The End of Print? Not So at This One-Man Recycling Studio
It is estimated that the average worldwide per-capita use of paper is 110 pounds per person per year.
On Isla Mujeres, Quintana Roo, a laid-back Caribbean island off the coast of the Yucatán Peninsula—best known for good snorkeling and for sipping a slow cerveza under a palapa—Emilio Sosa Medina recycles ten times his annual paper allotment. A self-taught artist, he transforms yesterday’s newspapers into paper maché sea monsters, lizards, dragons, and masks based on Mayan iconography.
Emilio Sosa Medina in his Isla Mujeres studio, just a few blocks from the ferry that brings you from Puerto Juarez, a town that’s half an hour from Cancún airport.
For 23 years, Sosa has been a one-man recycling plant. He estimates that each large sculpture requires 40 kilos (about 88 pounds) of newspaper, and that he uses about 1,500 pounds of it a year to create 30 to 40 pieces. Each is made of more than 20 layers of newspaper, painstakingly built up layer-by-layer on a wire frame, then painted with vivid acrylics and finished with clear polymer resin.
When the weather is nice, you’ll find him working at a table right out on the street. Last week I watched him—accompanied by his children and grandchildren—apply strips of newspaper to his current major project, a many-tentacled sun. Inside the gallery, the walls and shelves were filled with an array of masks and fanciful creatures, which range in price from U.S. $50 for a mask to $13,000 for the largest and most elaborate pieces, four to six feet across.
Mayan civilization in the Yucatán reached its artistic peak from about 500 AD. Sosa bases his masks on the faces of gods, snakes and animals that the Mayans crafted in jade and mosaic to intimidate the enemy in battle and protect the wearer physically and through spiritual power.
More than 15,000 lbs of newspaper are recycled each year.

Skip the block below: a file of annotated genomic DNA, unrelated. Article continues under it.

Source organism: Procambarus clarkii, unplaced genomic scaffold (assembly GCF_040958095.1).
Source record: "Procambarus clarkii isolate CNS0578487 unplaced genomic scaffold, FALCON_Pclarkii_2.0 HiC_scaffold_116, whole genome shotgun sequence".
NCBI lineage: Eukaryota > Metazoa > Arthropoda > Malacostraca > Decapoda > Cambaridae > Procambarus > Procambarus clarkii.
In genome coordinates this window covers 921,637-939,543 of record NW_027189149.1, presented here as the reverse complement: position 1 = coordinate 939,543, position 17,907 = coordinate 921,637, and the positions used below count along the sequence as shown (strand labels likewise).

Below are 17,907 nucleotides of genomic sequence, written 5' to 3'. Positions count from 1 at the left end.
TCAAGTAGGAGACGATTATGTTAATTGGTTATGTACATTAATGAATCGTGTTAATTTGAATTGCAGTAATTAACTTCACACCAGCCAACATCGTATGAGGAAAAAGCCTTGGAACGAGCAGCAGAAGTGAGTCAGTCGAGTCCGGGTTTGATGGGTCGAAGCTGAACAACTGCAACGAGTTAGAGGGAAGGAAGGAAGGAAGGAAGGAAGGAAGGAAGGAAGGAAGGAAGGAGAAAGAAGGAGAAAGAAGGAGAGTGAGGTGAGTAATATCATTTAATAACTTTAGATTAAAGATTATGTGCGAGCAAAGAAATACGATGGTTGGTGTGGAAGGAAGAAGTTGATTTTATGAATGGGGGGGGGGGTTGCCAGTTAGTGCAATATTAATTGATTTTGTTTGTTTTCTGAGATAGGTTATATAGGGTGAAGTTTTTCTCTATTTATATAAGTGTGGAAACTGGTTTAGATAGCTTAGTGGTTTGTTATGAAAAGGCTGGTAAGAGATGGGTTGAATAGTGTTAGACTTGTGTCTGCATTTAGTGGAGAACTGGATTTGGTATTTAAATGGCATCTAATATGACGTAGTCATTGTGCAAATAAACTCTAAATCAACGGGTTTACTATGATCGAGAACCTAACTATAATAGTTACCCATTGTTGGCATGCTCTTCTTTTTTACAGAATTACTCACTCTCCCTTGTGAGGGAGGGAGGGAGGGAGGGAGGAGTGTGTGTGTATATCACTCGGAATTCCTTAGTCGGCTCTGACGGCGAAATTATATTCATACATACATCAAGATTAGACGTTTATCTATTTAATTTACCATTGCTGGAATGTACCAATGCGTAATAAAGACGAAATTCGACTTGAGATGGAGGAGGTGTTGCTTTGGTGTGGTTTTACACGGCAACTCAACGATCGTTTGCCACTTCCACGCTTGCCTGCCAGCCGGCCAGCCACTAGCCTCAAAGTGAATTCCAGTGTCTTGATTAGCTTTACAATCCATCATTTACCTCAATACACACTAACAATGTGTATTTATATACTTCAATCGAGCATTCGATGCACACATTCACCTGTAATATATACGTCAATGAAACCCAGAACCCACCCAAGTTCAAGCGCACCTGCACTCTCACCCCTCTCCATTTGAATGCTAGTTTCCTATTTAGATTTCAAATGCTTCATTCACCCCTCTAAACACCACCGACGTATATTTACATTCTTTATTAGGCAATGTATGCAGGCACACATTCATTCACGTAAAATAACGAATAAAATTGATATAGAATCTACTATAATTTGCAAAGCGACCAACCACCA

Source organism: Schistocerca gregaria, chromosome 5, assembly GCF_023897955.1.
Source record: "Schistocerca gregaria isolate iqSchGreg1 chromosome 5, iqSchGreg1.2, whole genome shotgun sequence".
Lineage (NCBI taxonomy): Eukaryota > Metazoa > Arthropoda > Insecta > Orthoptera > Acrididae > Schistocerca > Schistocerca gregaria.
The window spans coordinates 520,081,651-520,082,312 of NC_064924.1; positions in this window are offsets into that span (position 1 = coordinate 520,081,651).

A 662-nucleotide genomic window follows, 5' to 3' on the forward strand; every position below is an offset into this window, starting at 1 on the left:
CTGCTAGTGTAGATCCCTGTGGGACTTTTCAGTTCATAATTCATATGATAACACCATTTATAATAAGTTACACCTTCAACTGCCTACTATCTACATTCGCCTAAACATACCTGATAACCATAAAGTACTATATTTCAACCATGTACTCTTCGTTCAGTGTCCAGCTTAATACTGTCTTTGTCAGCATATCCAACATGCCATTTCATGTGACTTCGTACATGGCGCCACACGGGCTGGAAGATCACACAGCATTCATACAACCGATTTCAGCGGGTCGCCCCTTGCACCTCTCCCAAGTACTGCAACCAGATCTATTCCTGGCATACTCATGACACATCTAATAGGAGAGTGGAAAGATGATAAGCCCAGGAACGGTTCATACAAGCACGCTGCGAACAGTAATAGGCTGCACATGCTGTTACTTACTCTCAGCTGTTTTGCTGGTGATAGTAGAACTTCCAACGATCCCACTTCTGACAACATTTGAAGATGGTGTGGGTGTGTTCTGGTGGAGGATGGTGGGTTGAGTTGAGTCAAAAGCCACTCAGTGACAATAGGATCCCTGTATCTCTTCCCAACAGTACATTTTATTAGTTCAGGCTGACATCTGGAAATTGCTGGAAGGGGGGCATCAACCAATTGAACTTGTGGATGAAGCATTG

In Sosa’s hands, post-consumer waste becomes new consumer art.
The current major project is a sun god with octopus-like tentacles
Sosa’s work is also notable because over the past 25 years Mexican folk art has gotten increasingly commercialized, standardized, and anonymous. Some might even say tacky, based on the tourist junk that abounds in shop after shop on Isla’s main drag, Avenida Hidalgo. If you want to see (and buy) work that is authentic and original, you usually have to arrange to meet the artists, who often live far from tourist centers. Not so for Sosa, who chooses to stay put and enjoy life in a town that greets thousands of visitors a year. He told me that because he’s not beholden to the system of wholesalers, agents and gallery owners, he can enjoy his work, support his family, stay independent, and help the planet in the bargain. What artist could hope for more?
Surface decoration is based on traditional Mexican pottery motifs introduced after the Spanish Conquest.
Pieces are pained with acrylics and finished with clear polymer resin.
“Artesanías Glenssy,” Sosa’s studio, is on Avenida López Mateos between Guerrero and Hidalgo, tucked between a portable taquería and the town cemetery—also worth a visit—a jumble of baroque crypts and miniature cathedrals decorated with bouquets of artificial flowers.